(Reuters) – A Philippine bill seeking a halt to exports of unprocessed mineral ores has been approved at the committee stage in the lower chamber of Congress, one of two bills aimed at extracting more value from the country’s mineral resources.
The measure will go next to a full session of the lower house of Congress for discussion and voting, but no schedule has yet been set, said Ronald Madrigal, staff to Congressman Erlpe John Amante who introduced the bill in July.
A counterpart bill has also been introduced in the upper house Senate by Senator Paolo Benigno Aquino, a first cousin of President Benigno Aquino. (To read the bill in full, click bit.ly/1pGeIoV)
The bills, which would require domestic processing of all minerals extracted in the country prior to export, have raised concern at the possibility of a halt to exports of nickel ore from the Philippines, in line with similar action by Indonesia.
London Metal Exchange nickel rose 1.7 percent in early European trade on Monday and have risen more than 7 percent since news of the potential Philippines ban was revealed last week.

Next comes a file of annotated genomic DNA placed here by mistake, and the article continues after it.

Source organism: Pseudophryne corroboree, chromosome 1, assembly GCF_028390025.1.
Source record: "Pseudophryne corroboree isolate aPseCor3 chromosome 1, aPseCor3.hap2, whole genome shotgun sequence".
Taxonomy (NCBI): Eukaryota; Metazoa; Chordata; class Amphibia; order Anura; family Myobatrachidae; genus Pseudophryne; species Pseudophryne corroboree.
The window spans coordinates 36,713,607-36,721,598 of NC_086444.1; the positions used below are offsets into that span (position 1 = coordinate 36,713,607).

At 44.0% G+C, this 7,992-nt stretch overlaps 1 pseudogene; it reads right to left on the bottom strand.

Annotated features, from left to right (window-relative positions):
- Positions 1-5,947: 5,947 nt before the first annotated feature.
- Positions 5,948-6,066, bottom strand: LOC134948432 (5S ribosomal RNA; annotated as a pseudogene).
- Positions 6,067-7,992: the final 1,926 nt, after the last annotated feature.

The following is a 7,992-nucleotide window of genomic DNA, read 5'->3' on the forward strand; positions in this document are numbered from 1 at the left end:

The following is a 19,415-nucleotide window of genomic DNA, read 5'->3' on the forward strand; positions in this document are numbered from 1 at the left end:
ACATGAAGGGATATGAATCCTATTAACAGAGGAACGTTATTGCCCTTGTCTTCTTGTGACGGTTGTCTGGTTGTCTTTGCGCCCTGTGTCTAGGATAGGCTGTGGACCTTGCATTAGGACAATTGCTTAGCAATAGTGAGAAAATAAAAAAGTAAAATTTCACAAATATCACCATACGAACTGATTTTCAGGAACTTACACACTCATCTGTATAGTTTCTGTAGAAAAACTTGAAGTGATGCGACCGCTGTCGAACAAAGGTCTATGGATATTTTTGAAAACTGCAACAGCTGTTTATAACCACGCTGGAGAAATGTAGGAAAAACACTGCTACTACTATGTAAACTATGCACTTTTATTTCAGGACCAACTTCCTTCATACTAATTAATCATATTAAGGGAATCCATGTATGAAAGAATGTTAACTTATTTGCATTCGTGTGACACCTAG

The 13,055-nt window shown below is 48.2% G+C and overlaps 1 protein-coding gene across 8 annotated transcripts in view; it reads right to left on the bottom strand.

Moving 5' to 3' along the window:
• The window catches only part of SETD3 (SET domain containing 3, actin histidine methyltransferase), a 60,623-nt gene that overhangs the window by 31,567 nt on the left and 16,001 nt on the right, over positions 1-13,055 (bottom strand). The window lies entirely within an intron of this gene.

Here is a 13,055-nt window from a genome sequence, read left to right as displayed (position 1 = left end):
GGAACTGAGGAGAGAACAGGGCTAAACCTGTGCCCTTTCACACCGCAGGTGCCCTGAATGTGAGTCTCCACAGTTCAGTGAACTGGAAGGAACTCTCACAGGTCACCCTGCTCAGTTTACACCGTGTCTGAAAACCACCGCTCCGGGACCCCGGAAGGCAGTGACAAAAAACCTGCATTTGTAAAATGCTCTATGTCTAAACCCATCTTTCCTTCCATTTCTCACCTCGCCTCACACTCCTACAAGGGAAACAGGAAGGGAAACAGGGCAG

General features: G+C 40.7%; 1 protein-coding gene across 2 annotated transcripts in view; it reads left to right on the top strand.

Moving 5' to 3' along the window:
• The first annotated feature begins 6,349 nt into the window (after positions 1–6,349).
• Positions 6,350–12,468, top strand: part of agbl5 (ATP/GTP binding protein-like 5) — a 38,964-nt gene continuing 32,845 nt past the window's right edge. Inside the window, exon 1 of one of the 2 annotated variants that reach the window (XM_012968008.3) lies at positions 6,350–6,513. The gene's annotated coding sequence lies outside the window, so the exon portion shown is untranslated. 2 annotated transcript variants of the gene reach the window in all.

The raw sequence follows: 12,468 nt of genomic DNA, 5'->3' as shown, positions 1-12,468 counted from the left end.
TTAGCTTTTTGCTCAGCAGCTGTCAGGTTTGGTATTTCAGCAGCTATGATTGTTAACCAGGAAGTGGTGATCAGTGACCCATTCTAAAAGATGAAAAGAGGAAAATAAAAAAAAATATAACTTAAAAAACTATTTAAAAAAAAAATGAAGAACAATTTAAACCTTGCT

The Philippines currently supplies China with virtually all of the nickel ore that it uses to make nickel pig iron, a raw material used by steelmakers, following the Indonesian ban that took effect in January.
The bills aim to generate more income from the Philippines from mining, which has vast but largely untapped mineral resources.
If passed, nickel miners would be have to build more smelters to process ore before shipment.
The Philippines currently has two processing plants for nickel, both owned by the country’s top producer Nickel Asia Corp, two for gold, and one for copper, according to the Mines and Geosciences Bureau.
For the original source of this article, click here: http://in.reuters.com/article/2014/09/08/philippines-mining-idINL3N0R91O720140908